-- Hole 3A16-RC-032 intersected 7.54 meters of 32.86 grams per tonne gold from a depth of 16.76 meters, including 0.54 meters of 252 grams per tonne gold; and a new blind vein at a depth of 71.63 meters returned 3.23 meters of 10.04 grams per tonne gold. (The hole ended in mineralization. ...

For the remainder of the announcement:

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A Trump devaluation and global currency war?

Posted: 02 Feb 2017 11:02 AM PST

Markets move on sentiment and expectations. At the moment, the sentiment is confused as most are having a hard time getting a clear read, but those who understand the power of market expectations have begun to load up on gold. You see the evidence in revived ETF demand (up roughly 1.2 million ounces in January) as well as demand from Asia, particularly China. Much of the market action and movement over the past several days has occurred during Chinese and European market hours, including last night. Today's London morning benchmark was posted at $1224.05 – up about $12 from the trading level just before the posting.

Iran to Dump U.S. Dollar! THESE 2 Countries Tried This Before and U.S. Destroyed Them!

Posted: 02 Feb 2017 10:00 AM PST

bombshell news the Central Bank of Iran is announcing that they will be dumping the US dollar in all foreign exchange if they proceed with the fact it will hit a major blow to the US has yet another country engaging in trade without the reserve currency they wouldn't be the first country to...

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ANONYMOUS - Will Donald Trump Destroy America?

Posted: 02 Feb 2017 09:00 AM PST

 Anonymous Updates presents to you 'Will Donald Trump Destroy America?' The Financial Armageddon Economic Collapse Blog tracks trends and forecasts , futurists , visionaries , free investigative journalists , researchers , Whistelblowers , truthers and many more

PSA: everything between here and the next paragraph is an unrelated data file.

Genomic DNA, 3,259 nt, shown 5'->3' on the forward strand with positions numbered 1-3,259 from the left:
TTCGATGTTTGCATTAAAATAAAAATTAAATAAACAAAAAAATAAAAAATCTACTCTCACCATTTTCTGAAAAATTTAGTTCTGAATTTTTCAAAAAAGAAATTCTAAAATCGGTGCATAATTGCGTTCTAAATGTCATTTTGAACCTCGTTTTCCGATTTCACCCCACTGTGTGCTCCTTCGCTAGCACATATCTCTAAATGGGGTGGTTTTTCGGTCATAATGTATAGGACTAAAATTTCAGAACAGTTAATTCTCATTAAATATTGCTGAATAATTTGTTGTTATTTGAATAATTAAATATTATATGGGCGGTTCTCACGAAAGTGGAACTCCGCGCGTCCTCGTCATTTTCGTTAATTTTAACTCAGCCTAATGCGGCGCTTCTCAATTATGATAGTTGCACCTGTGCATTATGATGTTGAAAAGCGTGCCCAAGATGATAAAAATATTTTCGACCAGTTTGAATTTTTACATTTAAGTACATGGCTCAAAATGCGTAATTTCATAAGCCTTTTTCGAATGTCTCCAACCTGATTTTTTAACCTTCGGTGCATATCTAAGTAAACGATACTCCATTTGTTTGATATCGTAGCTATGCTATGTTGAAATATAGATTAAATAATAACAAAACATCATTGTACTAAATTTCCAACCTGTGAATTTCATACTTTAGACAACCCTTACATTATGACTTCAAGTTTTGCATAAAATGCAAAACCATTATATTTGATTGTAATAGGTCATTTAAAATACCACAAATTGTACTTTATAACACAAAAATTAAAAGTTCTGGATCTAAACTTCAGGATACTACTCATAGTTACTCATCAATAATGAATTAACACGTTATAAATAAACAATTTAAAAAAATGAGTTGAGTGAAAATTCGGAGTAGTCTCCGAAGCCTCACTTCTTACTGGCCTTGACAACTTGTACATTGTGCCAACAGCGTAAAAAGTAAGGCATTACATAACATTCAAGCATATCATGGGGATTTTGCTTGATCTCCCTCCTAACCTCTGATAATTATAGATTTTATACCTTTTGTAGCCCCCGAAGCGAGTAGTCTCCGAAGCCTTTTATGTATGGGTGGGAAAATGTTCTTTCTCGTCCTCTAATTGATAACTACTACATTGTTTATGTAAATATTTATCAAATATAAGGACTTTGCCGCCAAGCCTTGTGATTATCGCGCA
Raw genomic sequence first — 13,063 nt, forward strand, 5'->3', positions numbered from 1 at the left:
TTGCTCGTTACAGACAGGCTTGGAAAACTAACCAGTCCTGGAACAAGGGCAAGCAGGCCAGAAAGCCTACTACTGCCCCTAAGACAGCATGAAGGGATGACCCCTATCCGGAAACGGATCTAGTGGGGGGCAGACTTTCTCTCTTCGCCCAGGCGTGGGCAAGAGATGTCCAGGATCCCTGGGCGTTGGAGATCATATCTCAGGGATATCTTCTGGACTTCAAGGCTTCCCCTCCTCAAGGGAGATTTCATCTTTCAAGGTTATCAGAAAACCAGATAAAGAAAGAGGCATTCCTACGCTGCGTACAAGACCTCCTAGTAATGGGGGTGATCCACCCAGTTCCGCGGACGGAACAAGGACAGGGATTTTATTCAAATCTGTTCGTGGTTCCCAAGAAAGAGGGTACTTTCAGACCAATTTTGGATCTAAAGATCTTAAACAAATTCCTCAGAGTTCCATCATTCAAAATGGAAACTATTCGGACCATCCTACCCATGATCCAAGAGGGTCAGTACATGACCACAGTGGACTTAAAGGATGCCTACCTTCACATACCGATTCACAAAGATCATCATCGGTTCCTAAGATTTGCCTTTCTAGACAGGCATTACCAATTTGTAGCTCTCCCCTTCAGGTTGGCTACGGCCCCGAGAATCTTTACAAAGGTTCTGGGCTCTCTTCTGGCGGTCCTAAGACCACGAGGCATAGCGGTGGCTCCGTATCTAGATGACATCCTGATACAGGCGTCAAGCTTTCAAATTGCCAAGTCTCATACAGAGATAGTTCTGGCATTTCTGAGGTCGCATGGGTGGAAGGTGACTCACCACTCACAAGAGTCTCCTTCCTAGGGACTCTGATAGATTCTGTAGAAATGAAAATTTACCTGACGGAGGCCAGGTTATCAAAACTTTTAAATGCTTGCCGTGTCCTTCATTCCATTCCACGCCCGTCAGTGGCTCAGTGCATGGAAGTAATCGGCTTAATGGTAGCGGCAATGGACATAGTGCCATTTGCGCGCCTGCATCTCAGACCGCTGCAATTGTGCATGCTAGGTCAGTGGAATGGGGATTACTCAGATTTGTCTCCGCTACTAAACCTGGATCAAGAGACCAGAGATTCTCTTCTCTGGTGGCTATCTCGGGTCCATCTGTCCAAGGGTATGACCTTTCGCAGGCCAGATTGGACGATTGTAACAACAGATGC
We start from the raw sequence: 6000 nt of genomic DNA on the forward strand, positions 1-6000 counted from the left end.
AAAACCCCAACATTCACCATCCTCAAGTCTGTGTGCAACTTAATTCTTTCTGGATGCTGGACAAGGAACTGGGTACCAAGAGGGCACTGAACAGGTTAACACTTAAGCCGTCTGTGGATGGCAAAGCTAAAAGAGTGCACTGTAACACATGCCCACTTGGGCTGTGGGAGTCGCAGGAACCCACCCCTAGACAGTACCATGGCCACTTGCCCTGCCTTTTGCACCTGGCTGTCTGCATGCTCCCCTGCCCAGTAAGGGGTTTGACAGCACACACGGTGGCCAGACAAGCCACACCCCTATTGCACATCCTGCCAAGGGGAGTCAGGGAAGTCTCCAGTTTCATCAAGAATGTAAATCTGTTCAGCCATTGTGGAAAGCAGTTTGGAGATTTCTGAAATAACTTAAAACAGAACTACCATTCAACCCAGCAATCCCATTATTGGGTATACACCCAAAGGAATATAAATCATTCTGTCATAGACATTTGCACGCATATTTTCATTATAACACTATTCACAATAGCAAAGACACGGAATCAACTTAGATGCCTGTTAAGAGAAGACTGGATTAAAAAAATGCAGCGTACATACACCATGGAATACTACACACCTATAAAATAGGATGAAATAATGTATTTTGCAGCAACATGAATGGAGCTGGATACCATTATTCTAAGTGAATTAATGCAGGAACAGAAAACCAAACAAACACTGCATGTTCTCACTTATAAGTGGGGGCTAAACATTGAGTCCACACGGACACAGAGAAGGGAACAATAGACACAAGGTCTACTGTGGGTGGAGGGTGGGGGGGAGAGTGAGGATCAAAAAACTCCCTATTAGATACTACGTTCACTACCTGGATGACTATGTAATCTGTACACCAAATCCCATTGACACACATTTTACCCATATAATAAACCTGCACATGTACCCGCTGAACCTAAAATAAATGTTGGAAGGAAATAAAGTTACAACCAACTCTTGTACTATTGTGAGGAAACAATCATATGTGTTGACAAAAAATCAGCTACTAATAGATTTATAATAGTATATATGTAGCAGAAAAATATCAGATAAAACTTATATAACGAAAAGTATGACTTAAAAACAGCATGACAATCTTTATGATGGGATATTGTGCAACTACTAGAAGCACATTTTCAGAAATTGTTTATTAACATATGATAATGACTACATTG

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Gold Reveals Illusory Gains

Posted: 02 Feb 2017 08:08 AM PST

Gold Reveals Illusory Gains
By Egon von Greyerz

Investors in most countries make the mistake of measuring their returns based on their home market and their domestic currency. This might have worked when they only had access to their local investment market. But that time is long gone. Now we have a global economy and most Westerners have access to … Read the rest

China’s Demand for Gold Can’t be Met

Posted: 02 Feb 2017 07:32 AM PST

This post China's Demand for Gold Can't be Met appeared first on Daily Reckoning.

A couple of weeks ago, I was in Toronto meeting with gold industry experts. One night, I spoke with a man who has been in the gold business for over 45 years.

For over four decades, this man has bought and sold gold. He has bought and sold gold mining shares. He has bought and sold gold mines. During this time, he has also worked with the Chinese government, Chinese industry and Chinese investors. He knows a few things about gold, and about Chinese gold.

Here's what he said to me: "I've seen estimates out of China that over 375 million Chinese want to buy gold. But they can't. They live in the remote interior of the country, not the more open, coastal cities. These Chinese have little or no access to gold markets. And even if they did have access, there's not enough gold."

The man explained that any Chinese with means and access is buying gold. He told me that just the Shanghai Gold Exchange has over 10 million customers. 10 million separate, account-holding customers. Just for gold.

While we were talking, I did some quick math in my head. Suppose the average customer, a middle class Chinese worker, has about $2,500 socked into gold. At $1,250 per ounce, that's the equivalent of about two ounces of gold.